Poor Grammar Makes For More Secure Passwords

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News Posted: Mon, Jan 21 2013 10:27 AM
There are some basic rules to follow when selecting a password. For example, while we're sure your significant other is a fine person, using their name as your password is a terrible idea. Same goes for your son's birthday. The object is to select a series of characters and symbols that's nigh impossible to guess, but it doesn't stop there.

Brute force attacks means that if your password is "JumpingTurtleBean," it can be cracked relatively easily. And get this -- the better your grammar, the easier it is to figure out your password, regardless of length! Researchers at Carnegie Mellon University came up with a rudimentary algorithm that makes easy work out of cracking long passwords with good grammar to prove the point.

Password
Don't actually do this.

"A significant result of our work is that the strength of long passwords does not increase uniformly with length," the researchers wrote.

A full 10 percent of the long passwords the team tested were cracked with the simple algorithm and nothing else. This flies in the face of current thinking that longer passwords are better, which isn't necessarily the case. The reason is because the longer the password, the more likely a user is to choose words that are easier to remember, like a grammatically correct phrase.

Combine that with the fact that there are machines capable of making 33 billion password guesses per second and, well, it makes you think twice about your password (and about using good grammar).
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RWilliams replied on Mon, Jan 21 2013 10:58 AM

Lesson: use strong passwords that don't involve words at all. That won't have a huge effect on brute-forcing given today's GPUs, but it makes a dictionary-based brute-force impossible.

"Long passwords is a promising user authentication mechanism."

I'm not sure, but if I were to write a report based around grammar, I'd probably try to perfect its wording (yes - I realize most of these reports typically have odd-sounding statements).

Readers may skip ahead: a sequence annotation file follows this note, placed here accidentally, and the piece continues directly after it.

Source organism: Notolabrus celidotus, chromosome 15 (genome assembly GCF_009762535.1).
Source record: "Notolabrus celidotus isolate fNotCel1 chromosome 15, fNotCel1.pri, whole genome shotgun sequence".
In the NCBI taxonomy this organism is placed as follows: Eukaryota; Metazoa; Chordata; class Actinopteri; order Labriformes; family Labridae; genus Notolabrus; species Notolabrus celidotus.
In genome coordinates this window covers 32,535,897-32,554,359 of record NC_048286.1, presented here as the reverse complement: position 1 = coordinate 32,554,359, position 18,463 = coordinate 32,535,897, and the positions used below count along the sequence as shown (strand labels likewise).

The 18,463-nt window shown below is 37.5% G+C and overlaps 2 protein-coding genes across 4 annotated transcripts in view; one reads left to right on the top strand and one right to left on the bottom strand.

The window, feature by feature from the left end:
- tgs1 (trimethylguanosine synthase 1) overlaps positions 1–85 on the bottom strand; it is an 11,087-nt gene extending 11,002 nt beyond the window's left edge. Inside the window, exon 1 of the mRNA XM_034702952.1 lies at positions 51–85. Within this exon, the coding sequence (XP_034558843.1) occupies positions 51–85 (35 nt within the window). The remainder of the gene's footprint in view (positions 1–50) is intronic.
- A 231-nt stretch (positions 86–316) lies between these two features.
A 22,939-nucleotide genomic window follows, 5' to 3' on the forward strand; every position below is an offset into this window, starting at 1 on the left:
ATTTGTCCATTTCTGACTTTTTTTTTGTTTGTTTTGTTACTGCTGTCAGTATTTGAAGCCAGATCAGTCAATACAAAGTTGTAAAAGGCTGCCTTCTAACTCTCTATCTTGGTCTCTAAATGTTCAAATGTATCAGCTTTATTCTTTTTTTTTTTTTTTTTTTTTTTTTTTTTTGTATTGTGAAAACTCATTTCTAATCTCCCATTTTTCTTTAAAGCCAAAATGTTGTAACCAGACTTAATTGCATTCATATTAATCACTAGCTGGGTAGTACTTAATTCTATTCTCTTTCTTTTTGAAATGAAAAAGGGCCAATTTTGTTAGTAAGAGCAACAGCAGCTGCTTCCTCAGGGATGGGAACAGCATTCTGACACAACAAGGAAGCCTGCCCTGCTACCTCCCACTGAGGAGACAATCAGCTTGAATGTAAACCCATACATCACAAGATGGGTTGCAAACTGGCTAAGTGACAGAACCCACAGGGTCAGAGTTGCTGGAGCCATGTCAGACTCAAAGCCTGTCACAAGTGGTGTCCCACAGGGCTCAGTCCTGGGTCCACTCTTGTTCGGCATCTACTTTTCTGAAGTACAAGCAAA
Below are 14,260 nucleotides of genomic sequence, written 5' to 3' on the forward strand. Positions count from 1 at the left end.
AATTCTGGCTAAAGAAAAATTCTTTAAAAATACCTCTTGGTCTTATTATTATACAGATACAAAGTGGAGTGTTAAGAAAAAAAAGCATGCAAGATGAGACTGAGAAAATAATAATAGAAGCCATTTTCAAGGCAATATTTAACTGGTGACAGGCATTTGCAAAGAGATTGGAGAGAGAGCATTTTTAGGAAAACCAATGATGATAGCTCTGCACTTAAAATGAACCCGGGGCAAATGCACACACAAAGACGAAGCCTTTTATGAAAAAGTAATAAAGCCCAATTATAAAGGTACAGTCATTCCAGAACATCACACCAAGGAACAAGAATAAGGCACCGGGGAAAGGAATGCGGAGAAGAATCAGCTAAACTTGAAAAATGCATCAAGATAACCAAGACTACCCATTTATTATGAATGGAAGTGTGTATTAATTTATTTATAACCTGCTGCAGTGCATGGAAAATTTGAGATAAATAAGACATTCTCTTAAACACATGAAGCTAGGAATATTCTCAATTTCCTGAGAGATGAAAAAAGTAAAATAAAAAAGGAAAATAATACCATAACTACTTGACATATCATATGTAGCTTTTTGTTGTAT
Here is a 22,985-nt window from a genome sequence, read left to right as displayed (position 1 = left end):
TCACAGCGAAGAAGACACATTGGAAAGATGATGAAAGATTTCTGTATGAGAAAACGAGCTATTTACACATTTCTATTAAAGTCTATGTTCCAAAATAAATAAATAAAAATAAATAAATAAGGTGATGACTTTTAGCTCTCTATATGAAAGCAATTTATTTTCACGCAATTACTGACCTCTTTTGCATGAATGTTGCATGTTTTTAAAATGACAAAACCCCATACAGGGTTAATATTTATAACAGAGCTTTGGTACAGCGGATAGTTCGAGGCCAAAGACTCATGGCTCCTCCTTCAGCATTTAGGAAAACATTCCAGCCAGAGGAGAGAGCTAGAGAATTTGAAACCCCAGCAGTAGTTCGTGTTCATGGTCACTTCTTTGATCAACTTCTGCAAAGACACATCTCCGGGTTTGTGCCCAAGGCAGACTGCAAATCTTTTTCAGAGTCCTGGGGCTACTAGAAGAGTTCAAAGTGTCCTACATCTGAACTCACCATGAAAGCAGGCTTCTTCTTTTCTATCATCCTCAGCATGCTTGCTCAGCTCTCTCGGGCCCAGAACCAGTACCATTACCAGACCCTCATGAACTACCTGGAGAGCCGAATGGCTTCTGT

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I shouldn't be surprised anymore by the number of people I encounter who use password123, but it still stuns me every time.

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Paul_Lilly replied on Mon, Jan 21 2013 11:35 AM

Tip for the Day: Passwords are like underwear, you should, uh, wash them or something.

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realneil replied on Mon, Jan 21 2013 12:48 PM

Paul_Lilly:
Passwords are like underwear, you should, uh, wash them or something.

LOL!   It's like taking a girl you don't know well into the HotTub while the night is young,...............

Don't part with your illusions. When they are gone you may still exist, but you have ceased to live.

(Mark Twain)

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lipe123 replied on Mon, Jan 21 2013 2:46 PM

Here is a thought, keep the password salts/hashes/stuff secure so that attackers cannot try 14 billion attacks per second on them and there is no issue.

Try a pwd more than 5 times and *BAM* account locked.

The problem with all these attacks and password breaking is that somehow the authentication part of the passwords are somehow easily obtainable, how does it make sense to put a titanium lock on a chickenwire gate?

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scolaner replied on Mon, Jan 21 2013 3:08 PM

This report is hilarious, on multiple levels.

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